On my About Me page, I alluded to the possibility of writing about my experience traveling in Africa – to add an entertaining counterweight to my more analytical rants and musings on the events unfolding on the continent. The following is a story about my attempt to bridge the gap between my previous work on conflict and my expanded portfolio, which sometimes includes health:
Guide: South Africa’s health facilities are among the best on the continent. Many people come here for medical treatment.
Lesley: Yes, I understand South Sudanese warlords come here for treatment.
Guide: (Awkward silence)
Lesley: (Makes mental note to draft better small talk points and practice with close friends. Or avoid social interactions altogether.)
Apologies for my unscheduled blogging hiatus. In addition to dissertating, I’ve been learning more about U.S.-Africa relations outside of security assistance and trying to find linkages to what I know best. Like the time I suggested that assistance to health systems should also be harmonized to address infectious disease among trans-border populations based on my knowledge of regional counterterrorism interoperability. But I digress.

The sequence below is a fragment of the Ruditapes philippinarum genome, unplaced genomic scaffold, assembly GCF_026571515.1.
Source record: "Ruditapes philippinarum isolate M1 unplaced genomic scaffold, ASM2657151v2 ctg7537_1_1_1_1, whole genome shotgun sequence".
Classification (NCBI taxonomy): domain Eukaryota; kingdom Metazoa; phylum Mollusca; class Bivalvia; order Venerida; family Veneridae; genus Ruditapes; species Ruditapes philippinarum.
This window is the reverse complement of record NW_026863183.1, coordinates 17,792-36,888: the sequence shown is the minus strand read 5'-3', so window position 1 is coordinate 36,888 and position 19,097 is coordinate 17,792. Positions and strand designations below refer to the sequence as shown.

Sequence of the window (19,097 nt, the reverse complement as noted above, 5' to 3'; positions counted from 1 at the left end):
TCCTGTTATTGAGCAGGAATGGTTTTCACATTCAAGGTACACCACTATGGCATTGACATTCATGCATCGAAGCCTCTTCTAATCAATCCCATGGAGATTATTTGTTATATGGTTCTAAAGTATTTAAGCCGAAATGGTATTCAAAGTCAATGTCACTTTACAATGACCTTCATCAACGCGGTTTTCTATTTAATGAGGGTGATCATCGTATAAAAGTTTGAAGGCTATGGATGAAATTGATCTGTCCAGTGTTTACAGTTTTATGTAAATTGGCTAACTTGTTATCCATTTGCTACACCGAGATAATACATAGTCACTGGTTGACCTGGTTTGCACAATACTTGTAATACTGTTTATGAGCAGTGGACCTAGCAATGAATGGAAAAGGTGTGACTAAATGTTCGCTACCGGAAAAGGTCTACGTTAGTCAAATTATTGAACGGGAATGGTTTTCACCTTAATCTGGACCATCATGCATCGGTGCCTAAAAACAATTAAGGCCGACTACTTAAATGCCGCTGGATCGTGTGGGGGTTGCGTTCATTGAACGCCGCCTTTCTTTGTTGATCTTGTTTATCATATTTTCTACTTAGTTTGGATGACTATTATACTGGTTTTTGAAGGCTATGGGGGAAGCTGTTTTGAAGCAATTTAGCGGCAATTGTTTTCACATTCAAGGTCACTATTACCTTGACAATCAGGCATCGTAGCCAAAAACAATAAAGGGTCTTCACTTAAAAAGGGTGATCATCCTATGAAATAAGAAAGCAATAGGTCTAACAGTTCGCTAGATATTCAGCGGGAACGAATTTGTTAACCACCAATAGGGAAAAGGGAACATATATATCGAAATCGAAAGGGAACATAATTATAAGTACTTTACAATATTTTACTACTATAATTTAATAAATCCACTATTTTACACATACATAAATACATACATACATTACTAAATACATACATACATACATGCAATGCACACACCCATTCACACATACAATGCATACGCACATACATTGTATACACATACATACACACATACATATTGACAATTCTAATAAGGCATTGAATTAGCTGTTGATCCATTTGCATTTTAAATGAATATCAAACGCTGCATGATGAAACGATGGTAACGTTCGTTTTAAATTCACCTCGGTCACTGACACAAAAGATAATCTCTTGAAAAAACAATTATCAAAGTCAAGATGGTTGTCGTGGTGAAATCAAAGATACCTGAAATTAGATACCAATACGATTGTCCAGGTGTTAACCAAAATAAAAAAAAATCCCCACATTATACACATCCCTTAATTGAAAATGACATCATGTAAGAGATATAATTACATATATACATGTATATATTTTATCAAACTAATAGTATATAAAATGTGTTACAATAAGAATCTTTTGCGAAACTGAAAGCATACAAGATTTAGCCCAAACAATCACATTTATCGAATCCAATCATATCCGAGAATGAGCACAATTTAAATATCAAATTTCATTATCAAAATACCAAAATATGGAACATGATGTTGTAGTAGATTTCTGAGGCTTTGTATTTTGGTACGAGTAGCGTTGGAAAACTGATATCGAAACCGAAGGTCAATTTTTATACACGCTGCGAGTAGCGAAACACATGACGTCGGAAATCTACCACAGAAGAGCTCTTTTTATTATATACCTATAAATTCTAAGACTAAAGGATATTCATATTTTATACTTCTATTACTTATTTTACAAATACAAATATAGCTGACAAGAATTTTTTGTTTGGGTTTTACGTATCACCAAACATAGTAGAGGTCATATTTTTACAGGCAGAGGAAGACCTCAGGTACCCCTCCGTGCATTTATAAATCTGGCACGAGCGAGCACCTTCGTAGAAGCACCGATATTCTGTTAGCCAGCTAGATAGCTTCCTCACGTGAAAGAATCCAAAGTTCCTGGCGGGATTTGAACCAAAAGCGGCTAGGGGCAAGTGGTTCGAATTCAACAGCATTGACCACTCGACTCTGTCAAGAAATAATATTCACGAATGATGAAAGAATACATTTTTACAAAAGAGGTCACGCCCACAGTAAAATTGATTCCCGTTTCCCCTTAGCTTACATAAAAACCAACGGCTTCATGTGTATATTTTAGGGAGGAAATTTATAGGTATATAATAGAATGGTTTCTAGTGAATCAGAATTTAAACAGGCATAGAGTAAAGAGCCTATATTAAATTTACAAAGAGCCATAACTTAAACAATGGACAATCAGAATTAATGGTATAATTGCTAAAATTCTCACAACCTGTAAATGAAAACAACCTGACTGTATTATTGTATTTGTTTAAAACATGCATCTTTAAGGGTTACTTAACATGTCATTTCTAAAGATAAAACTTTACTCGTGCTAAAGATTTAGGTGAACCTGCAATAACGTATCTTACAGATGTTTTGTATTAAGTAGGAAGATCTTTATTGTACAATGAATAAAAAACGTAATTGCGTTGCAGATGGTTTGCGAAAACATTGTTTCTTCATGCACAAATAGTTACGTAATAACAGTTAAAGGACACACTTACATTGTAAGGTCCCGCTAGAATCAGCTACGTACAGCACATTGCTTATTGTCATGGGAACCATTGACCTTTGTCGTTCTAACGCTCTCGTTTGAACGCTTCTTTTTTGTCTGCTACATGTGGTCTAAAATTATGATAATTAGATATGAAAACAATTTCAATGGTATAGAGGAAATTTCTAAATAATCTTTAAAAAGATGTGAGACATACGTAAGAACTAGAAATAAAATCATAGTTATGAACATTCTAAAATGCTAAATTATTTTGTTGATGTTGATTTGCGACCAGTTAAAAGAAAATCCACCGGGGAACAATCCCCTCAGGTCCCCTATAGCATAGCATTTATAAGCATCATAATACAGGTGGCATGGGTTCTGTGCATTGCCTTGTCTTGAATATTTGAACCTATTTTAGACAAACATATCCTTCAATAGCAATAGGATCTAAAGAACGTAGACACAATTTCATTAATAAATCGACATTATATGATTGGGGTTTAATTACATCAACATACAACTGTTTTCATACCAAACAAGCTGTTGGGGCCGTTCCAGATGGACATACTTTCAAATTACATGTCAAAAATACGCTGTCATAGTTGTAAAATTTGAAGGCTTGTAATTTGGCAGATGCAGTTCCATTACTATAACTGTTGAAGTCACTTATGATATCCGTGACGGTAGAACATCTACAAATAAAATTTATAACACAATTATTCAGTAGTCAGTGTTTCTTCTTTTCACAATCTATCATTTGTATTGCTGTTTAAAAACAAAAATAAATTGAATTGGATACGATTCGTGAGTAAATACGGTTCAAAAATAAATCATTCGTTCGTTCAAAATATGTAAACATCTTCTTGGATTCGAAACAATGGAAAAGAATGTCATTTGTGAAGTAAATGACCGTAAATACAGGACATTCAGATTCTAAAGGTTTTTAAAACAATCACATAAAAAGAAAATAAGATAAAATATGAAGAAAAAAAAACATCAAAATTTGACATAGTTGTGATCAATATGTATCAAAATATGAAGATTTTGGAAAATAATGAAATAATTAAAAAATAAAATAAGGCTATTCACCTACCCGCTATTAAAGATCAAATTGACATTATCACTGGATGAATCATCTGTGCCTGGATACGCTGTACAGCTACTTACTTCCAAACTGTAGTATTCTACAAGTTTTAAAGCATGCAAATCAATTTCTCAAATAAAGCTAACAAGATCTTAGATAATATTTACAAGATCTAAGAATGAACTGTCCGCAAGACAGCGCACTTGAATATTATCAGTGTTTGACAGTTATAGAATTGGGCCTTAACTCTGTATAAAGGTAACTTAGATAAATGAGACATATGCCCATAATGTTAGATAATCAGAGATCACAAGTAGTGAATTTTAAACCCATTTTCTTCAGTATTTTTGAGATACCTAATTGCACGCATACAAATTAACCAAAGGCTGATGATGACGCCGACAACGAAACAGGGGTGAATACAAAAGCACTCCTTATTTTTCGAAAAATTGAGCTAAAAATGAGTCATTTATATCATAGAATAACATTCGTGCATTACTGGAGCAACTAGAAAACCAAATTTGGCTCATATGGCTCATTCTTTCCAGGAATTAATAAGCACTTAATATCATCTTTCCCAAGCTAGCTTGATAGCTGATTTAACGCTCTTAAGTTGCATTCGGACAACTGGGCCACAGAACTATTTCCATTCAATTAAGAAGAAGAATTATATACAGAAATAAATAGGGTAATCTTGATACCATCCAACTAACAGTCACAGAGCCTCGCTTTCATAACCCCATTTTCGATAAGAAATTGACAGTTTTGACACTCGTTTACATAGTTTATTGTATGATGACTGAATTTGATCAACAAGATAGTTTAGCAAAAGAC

People complain that I use too many acronyms. And although I am a huge supporter of efficient communications, this was more a function of working the world of security assistance. Terms like Forward Operating Base (FOB), Guidance for Employment of the Force (GEF), Acquisition and Cross Servicing Agreement (ACSA), Status of Forces Agreement (SOFA), and Cooperative Security Location (CSL) were my language. And while these are still part of my lexicon, I’ve been given the opportunity to learn a whole new world of acronyms. Yay.
I was recently traveling across South Africa doing urban and rural site visits to learn more about the President’s Emergency Plan for AIDS Relief (PEPFAR). My lord, health people. I have never had to learn so many acronyms in such a short amount of time.
Let me give you a freebie – HIV/AIDS (Human Immunodeficiency Virus/Acquired Immunodeficiency Syndrome). But then we get to terms like Voluntary Male Medical Circumcision (VMMC), which if you say the acronym really fast, makes me think it’s actually Mixed Martial Arts Circumcision – which I kind of hope isn’t a real thing. Then we also have People Living with HIV (PLHIV), Multi-Drug Resistant Tuberculosis (MDR-TB), Prevention of Mother-to-Child Transmission (PMTCT), Orphans and Vulnerable Children (OVC), Men who have Sex with other Men (MSM), Female Sex Workers (FSW), Pre-Exposure Prophylaxis (PrEP), and Post-Exposure Prophylaxis (PEP).
So now the acronyms of the security assistance world seem super easy. Thanks health people. I have finally been acronymed into submission.